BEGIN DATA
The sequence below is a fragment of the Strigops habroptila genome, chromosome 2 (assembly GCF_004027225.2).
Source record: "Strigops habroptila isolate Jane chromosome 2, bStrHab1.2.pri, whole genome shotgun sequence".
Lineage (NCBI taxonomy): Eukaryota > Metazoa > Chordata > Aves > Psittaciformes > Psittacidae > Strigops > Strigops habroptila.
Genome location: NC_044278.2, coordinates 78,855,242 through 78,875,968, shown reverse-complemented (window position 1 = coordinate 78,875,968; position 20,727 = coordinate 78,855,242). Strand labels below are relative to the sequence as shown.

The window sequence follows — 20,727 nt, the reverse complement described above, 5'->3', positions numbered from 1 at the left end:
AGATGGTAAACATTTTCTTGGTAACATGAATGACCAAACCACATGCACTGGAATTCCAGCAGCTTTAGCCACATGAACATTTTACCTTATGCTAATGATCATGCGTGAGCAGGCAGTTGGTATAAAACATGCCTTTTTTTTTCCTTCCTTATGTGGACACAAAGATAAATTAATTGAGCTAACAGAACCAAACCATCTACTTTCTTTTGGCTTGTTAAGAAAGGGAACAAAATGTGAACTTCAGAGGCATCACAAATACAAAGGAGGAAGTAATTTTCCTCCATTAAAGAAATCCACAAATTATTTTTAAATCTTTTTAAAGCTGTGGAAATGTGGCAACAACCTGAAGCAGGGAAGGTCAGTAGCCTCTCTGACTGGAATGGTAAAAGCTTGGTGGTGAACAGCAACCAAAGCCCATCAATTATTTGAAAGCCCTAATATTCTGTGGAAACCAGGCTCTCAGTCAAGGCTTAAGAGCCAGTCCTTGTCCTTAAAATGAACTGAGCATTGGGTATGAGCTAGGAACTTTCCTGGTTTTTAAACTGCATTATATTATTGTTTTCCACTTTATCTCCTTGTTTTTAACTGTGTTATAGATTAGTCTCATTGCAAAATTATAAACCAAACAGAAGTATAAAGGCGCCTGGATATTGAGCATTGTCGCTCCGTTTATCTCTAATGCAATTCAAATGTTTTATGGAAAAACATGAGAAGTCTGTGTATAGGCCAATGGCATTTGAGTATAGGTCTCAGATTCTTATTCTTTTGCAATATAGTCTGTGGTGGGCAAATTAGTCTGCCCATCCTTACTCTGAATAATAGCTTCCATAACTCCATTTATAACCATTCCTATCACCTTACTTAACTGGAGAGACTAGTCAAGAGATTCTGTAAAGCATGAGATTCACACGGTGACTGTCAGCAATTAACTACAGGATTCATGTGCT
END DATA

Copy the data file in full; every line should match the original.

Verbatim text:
The sequence below is a fragment of the Strigops habroptila genome, chromosome 2 (assembly GCF_004027225.2).
Source record: "Strigops habroptila isolate Jane chromosome 2, bStrHab1.2.pri, whole genome shotgun sequence".
Lineage (NCBI taxonomy): Eukaryota > Metazoa > Chordata > Aves > Psittaciformes > Psittacidae > Strigops > Strigops habroptila.
Genome location: NC_044278.2, coordinates 78,855,242 through 78,875,968, shown reverse-complemented (window position 1 = coordinate 78,875,968; position 20,727 = coordinate 78,855,242). Strand labels below are relative to the sequence as shown.

The window sequence follows — 20,727 nt, the reverse complement described above, 5'->3', positions numbered from 1 at the left end:
AGATGGTAAACATTTTCTTGGTAACATGAATGACCAAACCACATGCACTGGAATTCCAGCAGCTTTAGCCACATGAACATTTTACCTTATGCTAATGATCATGCGTGAGCAGGCAGTTGGTATAAAACATGCCTTTTTTTTTCCTTCCTTATGTGGACACAAAGATAAATTAATTGAGCTAACAGAACCAAACCATCTACTTTCTTTTGGCTTGTTAAGAAAGGGAACAAAATGTGAACTTCAGAGGCATCACAAATACAAAGGAGGAAGTAATTTTCCTCCATTAAAGAAATCCACAAATTATTTTTAAATCTTTTTAAAGCTGTGGAAATGTGGCAACAACCTGAAGCAGGGAAGGTCAGTAGCCTCTCTGACTGGAATGGTAAAAGCTTGGTGGTGAACAGCAACCAAAGCCCATCAATTATTTGAAAGCCCTAATATTCTGTGGAAACCAGGCTCTCAGTCAAGGCTTAAGAGCCAGTCCTTGTCCTTAAAATGAACTGAGCATTGGGTATGAGCTAGGAACTTTCCTGGTTTTTAAACTGCATTATATTATTGTTTTCCACTTTATCTCCTTGTTTTTAACTGTGTTATAGATTAGTCTCATTGCAAAATTATAAACCAAACAGAAGTATAAAGGCGCCTGGATATTGAGCATTGTCGCTCCGTTTATCTCTAATGCAATTCAAATGTTTTATGGAAAAACATGAGAAGTCTGTGTATAGGCCAATGGCATTTGAGTATAGGTCTCAGATTCTTATTCTTTTGCAATATAGTCTGTGGTGGGCAAATTAGTCTGCCCATCCTTACTCTGAATAATAGCTTCCATAACTCCATTTATAACCATTCCTATCACCTTACTTAACTGGAGAGACTAGTCAAGAGATTCTGTAAAGCATGAGATTCACACGGTGACTGTCAGCAATTAACTACAGGATTCATGTGCT